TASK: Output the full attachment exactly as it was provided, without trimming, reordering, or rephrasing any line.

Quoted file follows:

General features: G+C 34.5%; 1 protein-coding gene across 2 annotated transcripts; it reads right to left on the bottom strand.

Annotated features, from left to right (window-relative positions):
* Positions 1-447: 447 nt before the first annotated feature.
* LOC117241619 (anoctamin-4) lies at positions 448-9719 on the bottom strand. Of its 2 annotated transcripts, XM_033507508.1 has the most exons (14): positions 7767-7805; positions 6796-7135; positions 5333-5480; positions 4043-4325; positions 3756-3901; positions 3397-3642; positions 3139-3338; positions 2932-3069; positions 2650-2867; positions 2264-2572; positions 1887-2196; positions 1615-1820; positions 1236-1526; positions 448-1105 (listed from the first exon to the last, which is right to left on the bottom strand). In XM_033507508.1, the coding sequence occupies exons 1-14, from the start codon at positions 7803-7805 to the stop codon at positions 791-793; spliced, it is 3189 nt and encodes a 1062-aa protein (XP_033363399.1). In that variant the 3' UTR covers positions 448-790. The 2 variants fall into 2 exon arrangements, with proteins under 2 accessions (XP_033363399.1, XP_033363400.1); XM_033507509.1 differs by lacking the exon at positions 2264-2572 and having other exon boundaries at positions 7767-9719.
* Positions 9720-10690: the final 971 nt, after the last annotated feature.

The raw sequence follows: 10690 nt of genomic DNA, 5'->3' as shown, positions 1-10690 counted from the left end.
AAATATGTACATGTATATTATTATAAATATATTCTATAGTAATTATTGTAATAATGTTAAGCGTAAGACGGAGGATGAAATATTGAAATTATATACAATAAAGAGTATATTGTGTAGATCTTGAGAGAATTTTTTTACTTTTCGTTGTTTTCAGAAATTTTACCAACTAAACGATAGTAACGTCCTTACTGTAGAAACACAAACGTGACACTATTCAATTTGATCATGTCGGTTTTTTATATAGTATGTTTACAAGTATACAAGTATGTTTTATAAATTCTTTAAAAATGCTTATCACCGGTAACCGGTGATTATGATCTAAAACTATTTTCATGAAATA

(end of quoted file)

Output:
General features: G+C 34.5%; 1 protein-coding gene across 2 annotated transcripts; it reads right to left on the bottom strand.

Annotated features, from left to right (window-relative positions):
* Positions 1-447: 447 nt before the first annotated feature.
* LOC117241619 (anoctamin-4) lies at positions 448-9719 on the bottom strand. Of its 2 annotated transcripts, XM_033507508.1 has the most exons (14): positions 7767-7805; positions 6796-7135; positions 5333-5480; positions 4043-4325; positions 3756-3901; positions 3397-3642; positions 3139-3338; positions 2932-3069; positions 2650-2867; positions 2264-2572; positions 1887-2196; positions 1615-1820; positions 1236-1526; positions 448-1105 (listed from the first exon to the last, which is right to left on the bottom strand). In XM_033507508.1, the coding sequence occupies exons 1-14, from the start codon at positions 7803-7805 to the stop codon at positions 791-793; spliced, it is 3189 nt and encodes a 1062-aa protein (XP_033363399.1). In that variant the 3' UTR covers positions 448-790. The 2 variants fall into 2 exon arrangements, with proteins under 2 accessions (XP_033363399.1, XP_033363400.1); XM_033507509.1 differs by lacking the exon at positions 2264-2572 and having other exon boundaries at positions 7767-9719.
* Positions 9720-10690: the final 971 nt, after the last annotated feature.

The raw sequence follows: 10690 nt of genomic DNA, 5'->3' as shown, positions 1-10690 counted from the left end.
AAATATGTACATGTATATTATTATAAATATATTCTATAGTAATTATTGTAATAATGTTAAGCGTAAGACGGAGGATGAAATATTGAAATTATATACAATAAAGAGTATATTGTGTAGATCTTGAGAGAATTTTTTTACTTTTCGTTGTTTTCAGAAATTTTACCAACTAAACGATAGTAACGTCCTTACTGTAGAAACACAAACGTGACACTATTCAATTTGATCATGTCGGTTTTTTATATAGTATGTTTACAAGTATACAAGTATGTTTTATAAATTCTTTAAAAATGCTTATCACCGGTAACCGGTGATTATGATCTAAAACTATTTTCATGAAATA